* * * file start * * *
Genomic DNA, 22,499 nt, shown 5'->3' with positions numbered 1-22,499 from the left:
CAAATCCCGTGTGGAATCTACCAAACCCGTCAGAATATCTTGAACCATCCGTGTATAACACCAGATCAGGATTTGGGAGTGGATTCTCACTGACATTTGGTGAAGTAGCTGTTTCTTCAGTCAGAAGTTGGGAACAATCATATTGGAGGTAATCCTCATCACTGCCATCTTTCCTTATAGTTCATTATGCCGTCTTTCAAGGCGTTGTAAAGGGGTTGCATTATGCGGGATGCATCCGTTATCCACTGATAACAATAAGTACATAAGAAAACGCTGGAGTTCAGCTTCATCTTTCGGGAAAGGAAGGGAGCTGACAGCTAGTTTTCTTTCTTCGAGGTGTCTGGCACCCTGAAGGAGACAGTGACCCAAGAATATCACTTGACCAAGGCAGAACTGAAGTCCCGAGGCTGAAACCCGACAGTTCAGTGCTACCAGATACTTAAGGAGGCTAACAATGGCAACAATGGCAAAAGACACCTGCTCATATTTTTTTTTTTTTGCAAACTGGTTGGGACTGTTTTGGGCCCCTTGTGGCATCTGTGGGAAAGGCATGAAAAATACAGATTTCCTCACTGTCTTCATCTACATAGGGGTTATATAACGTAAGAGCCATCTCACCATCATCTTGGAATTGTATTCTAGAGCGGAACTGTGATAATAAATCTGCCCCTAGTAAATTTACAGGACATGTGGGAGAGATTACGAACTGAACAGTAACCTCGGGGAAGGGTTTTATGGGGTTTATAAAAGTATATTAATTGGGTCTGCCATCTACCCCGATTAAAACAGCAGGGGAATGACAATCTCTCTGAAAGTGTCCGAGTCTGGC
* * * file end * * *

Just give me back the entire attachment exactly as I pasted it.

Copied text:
Genomic DNA, 22,499 nt, shown 5'->3' with positions numbered 1-22,499 from the left:
CAAATCCCGTGTGGAATCTACCAAACCCGTCAGAATATCTTGAACCATCCGTGTATAACACCAGATCAGGATTTGGGAGTGGATTCTCACTGACATTTGGTGAAGTAGCTGTTTCTTCAGTCAGAAGTTGGGAACAATCATATTGGAGGTAATCCTCATCACTGCCATCTTTCCTTATAGTTCATTATGCCGTCTTTCAAGGCGTTGTAAAGGGGTTGCATTATGCGGGATGCATCCGTTATCCACTGATAACAATAAGTACATAAGAAAACGCTGGAGTTCAGCTTCATCTTTCGGGAAAGGAAGGGAGCTGACAGCTAGTTTTCTTTCTTCGAGGTGTCTGGCACCCTGAAGGAGACAGTGACCCAAGAATATCACTTGACCAAGGCAGAACTGAAGTCCCGAGGCTGAAACCCGACAGTTCAGTGCTACCAGATACTTAAGGAGGCTAACAATGGCAACAATGGCAAAAGACACCTGCTCATATTTTTTTTTTTTTGCAAACTGGTTGGGACTGTTTTGGGCCCCTTGTGGCATCTGTGGGAAAGGCATGAAAAATACAGATTTCCTCACTGTCTTCATCTACATAGGGGTTATATAACGTAAGAGCCATCTCACCATCATCTTGGAATTGTATTCTAGAGCGGAACTGTGATAATAAATCTGCCCCTAGTAAATTTACAGGACATGTGGGAGAGATTACGAACTGAACAGTAACCTCGGGGAAGGGTTTTATGGGGTTTATAAAAGTATATTAATTGGGTCTGCCATCTACCCCGATTAAAACAGCAGGGGAATGACAATCTCTCTGAAAGTGTCCGAGTCTGGC